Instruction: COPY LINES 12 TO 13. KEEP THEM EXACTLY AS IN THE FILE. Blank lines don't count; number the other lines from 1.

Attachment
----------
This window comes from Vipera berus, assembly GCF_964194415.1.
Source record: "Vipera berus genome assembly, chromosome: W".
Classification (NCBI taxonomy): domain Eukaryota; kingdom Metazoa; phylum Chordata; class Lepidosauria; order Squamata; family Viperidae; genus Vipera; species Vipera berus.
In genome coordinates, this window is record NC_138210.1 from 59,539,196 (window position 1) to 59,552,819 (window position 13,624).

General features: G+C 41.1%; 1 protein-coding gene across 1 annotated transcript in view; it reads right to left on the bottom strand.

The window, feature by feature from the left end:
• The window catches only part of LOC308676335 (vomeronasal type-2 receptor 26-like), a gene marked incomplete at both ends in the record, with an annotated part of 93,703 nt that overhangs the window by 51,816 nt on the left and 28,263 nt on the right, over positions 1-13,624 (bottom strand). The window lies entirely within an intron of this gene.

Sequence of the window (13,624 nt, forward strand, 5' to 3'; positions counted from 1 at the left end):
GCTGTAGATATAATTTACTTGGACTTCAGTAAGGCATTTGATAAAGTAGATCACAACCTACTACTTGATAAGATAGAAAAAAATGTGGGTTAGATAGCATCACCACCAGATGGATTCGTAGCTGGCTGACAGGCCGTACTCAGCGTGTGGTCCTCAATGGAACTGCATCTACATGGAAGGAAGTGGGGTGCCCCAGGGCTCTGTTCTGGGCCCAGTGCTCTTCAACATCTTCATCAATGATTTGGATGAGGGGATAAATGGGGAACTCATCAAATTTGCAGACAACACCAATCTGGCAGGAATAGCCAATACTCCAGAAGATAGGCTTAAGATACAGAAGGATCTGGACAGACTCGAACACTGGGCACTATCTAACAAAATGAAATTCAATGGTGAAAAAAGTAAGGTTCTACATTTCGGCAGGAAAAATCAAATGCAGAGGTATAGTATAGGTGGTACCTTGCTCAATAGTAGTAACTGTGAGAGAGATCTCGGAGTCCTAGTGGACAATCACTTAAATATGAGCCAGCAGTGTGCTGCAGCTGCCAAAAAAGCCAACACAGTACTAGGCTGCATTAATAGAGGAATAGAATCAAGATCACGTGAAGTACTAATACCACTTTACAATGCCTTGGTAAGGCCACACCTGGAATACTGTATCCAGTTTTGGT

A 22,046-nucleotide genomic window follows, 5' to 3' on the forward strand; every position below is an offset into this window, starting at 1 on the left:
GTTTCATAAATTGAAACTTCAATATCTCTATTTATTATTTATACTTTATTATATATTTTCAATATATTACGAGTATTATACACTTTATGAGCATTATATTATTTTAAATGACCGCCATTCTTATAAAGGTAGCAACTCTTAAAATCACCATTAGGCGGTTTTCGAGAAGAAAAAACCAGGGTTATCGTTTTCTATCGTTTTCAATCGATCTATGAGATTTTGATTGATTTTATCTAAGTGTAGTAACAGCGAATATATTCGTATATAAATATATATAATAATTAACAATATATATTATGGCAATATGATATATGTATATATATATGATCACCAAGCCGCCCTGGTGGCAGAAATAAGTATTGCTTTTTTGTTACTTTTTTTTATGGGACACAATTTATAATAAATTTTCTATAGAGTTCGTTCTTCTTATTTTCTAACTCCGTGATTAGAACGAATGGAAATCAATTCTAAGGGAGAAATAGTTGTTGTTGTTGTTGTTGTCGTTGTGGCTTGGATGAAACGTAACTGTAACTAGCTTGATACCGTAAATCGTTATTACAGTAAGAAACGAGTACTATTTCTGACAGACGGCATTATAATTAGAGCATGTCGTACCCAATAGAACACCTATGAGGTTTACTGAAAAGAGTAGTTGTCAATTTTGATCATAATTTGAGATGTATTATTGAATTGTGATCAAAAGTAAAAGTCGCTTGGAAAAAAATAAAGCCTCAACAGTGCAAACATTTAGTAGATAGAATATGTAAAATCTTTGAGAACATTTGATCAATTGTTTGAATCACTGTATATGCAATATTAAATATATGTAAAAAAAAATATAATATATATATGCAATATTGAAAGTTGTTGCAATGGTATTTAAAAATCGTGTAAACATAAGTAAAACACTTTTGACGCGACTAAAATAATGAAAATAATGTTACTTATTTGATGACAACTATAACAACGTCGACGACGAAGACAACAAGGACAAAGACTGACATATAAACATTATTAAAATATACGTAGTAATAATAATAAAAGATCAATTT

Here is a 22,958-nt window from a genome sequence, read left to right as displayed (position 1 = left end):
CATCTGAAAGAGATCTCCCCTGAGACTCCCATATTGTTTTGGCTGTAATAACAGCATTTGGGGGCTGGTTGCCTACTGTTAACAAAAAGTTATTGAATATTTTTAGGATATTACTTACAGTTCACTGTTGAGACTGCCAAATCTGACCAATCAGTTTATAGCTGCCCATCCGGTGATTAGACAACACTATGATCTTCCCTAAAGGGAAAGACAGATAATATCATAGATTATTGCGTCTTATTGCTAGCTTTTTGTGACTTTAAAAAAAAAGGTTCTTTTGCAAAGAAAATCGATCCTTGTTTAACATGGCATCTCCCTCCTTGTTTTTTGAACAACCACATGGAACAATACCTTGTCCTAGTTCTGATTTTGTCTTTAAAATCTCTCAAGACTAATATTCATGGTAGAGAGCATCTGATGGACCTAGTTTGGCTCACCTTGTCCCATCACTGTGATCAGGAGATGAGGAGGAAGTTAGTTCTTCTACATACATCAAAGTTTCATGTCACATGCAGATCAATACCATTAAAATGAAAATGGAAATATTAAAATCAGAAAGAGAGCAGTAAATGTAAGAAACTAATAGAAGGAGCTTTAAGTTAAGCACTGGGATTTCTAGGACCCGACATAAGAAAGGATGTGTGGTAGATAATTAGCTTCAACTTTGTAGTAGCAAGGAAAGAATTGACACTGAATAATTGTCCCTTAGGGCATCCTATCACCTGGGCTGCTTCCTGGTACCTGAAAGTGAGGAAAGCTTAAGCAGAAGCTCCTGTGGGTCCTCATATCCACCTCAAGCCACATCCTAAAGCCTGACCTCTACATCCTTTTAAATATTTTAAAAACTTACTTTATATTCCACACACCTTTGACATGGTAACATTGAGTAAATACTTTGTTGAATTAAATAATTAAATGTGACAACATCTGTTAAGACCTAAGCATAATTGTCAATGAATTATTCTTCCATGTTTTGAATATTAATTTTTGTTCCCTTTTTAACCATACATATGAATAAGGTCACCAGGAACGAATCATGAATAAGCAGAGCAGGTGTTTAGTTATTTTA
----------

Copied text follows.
Here is a 22,958-nt window from a genome sequence, read left to right as displayed (position 1 = left end):
CATCTGAAAGAGATCTCCCCTGAGACTCCCATATTGTTTTGGCTGTAATAACAGCATTTGGGGGCTGGTTGCCTACTGTTAACAAAAAGTTATTGAATATTTTTAGGATATTACTTACAGTTCACTGTTGAGACTGCCAAATCTGACCAATCAGTTTATAGCTGCCCATCCGGTGATTAGACAACACTATGATCTTCCCTAAAGGGAAAGACAGATAATATCATAGATTATTGCGTCTTATTGCTAGCTTTTTGTGACTTTAAAAAAAAAGGTTCTTTTGCAAAGAAAATCGATCCTTGTTTAACATGGCATCTCCCTCCTTGTTTTTTGAACAACCACATGGAACAATACCTTGTCCTAGTTCTGATTTTGTCTTTAAAATCTCTCAAGACTAATATTCATGGTAGAGAGCATCTGATGGACCTAGTTTGGCTCACCTTGTCCCATCACTGTGATCAGGAGATGAGGAGGAAGTTAGTTCTTCTACATACATCAAAGTTTCATGTCACATGCAGATCAATACCATTAAAATGAAAATGGAAATATTAAAATCAGAAAGAGAGCAGTAAATGTAAGAAACTAATAGAAGGAGCTTTAAGTTAAGCACTGGGATTTCTAGGACCCGACATAAGAAAGGATGTGTGGTAGATAATTAGCTTCAACTTTGTAGTAGCAAGGAAAGAATTGACACTGAATAATTGTCCCTTAGGGCATCCTATCACCTGGGCTGCTTCCTGGTACCTGAAAGTGAGGAAAGCTTAAGCAGAAGCTCCTGTGGGTCCTCATATCCACCTCAAGCCACATCCTAAAGCCTGACCTCTACATCCTTTTAAATATTTTAAAAACTTACTTTATATTCCACACACCTTTGACATGGTAACATTGAGTAAATACTTTGTTGAATTAAATAATTAAATGTGACAACATCTGTTAAGACCTAAGCATAATTGTCAATGAATTATTCTTCCATGTTTTGAATATTAATTTTTGTTCCCTTTTTAACCATACATATGAATAAGGTCACCAGGAACGAATCATGAATAAGCAGAGCAGGTGTTTAGTTATTTTA